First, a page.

Extreme brand meets extreme technology and customers


In December of 1998, some partners and I saw that the leaders of the Action Sports Retail Business, which was then a $5 billion business, expressed both disdain and ignorance of the Internet and the possibilities technology offered to improve their businesses. Meetings with several top players in the business confirmed our impression. So we determined a market existed for a community based Website geared toward the ‘Y’ Generation (13-21 year-olds).


The target demographic coincidentally was weaned on computers and the Net, however, they were not effectively represented in the online marketplace. High-image companies selling apparel to this demographic were resistant to straying from their traditional and established distribution channels. The fact that those companies wouldn’t embrace the web gave Troublewear an advantage, offering a short, built-in competitive edge in order to create an apparel brand and sell it solely on the Internet. The primary task was building a brand - and web presence - that not only established the brand, but also provided a sense of community and belonging for the target market. The demographic was interested in apparel related to extreme sports, such as BMX, surfing, hang gliding, skateboarding, wake boarding, free climbing, mountain biking and snowboarding.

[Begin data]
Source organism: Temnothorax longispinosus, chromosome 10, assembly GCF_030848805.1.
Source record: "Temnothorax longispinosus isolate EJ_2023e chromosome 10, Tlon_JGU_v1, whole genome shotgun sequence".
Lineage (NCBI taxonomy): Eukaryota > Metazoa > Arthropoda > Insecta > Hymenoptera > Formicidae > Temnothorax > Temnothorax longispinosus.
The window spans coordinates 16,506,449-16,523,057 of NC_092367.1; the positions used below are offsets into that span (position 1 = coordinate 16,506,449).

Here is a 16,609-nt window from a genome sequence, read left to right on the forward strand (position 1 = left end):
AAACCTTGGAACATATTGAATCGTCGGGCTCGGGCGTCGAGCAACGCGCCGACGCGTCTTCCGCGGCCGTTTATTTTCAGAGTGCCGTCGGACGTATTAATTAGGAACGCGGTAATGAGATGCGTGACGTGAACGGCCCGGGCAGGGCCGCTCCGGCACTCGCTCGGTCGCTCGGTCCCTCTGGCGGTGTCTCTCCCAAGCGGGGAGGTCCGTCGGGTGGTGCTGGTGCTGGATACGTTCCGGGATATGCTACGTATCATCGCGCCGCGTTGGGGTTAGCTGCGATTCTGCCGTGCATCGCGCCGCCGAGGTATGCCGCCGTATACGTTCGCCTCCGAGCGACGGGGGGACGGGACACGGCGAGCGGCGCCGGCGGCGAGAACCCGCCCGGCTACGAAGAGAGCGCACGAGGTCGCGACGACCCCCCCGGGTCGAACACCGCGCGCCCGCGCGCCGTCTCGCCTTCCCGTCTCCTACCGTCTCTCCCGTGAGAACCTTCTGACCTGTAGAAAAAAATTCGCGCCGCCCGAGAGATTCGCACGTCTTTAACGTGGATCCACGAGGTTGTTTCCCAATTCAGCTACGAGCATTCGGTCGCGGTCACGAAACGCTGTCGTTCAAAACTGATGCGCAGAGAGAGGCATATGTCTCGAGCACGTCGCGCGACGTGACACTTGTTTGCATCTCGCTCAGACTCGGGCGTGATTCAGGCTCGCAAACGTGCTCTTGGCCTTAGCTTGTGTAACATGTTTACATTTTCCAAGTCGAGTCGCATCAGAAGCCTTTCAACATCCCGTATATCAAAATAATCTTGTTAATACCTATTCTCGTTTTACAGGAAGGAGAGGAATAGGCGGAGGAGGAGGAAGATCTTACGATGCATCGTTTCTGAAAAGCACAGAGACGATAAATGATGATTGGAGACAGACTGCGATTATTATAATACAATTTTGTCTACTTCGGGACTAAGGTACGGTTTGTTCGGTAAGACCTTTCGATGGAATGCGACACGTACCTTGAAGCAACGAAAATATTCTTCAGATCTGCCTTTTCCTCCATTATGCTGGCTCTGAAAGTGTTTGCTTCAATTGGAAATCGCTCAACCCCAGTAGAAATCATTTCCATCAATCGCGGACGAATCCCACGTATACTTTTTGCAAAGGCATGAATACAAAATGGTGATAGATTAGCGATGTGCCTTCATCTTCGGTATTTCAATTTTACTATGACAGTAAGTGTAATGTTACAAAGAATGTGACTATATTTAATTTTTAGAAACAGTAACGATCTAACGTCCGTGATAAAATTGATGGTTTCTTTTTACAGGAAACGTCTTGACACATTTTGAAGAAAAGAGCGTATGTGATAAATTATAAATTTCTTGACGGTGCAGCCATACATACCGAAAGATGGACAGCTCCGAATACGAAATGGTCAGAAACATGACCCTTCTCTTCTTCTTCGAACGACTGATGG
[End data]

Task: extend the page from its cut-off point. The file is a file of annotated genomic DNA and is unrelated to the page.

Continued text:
Trouble was the brand calling card- everyone understood it. A diverse and stylized set of graphics, with a strong visual attitude and event presence at X and Gravity Games cemented authenticity. The site was wired for sound, literally, and powered by the hottest scripts, software and databases. Winning ‘site of the day’ from Macromedia coupled with coverage in the New York Times, Yahoo, Seventeen Magazine and many relevant pubs aimed at this demographic ignited our efforts. We carefully crafted a guerilla marketing plan giving Troublewear the ground level credibility it needed to survive. Troublewear. com became a viral marketing success story before viral was coined. Even outside the target market we became the darlings of the business: Invision nominated us for site of the year in the e-commerce category – we finished second to WebVan, and beat out hundreds of others, including Nordstrom, Patagonia, Hoovers, The Street and Ashford.

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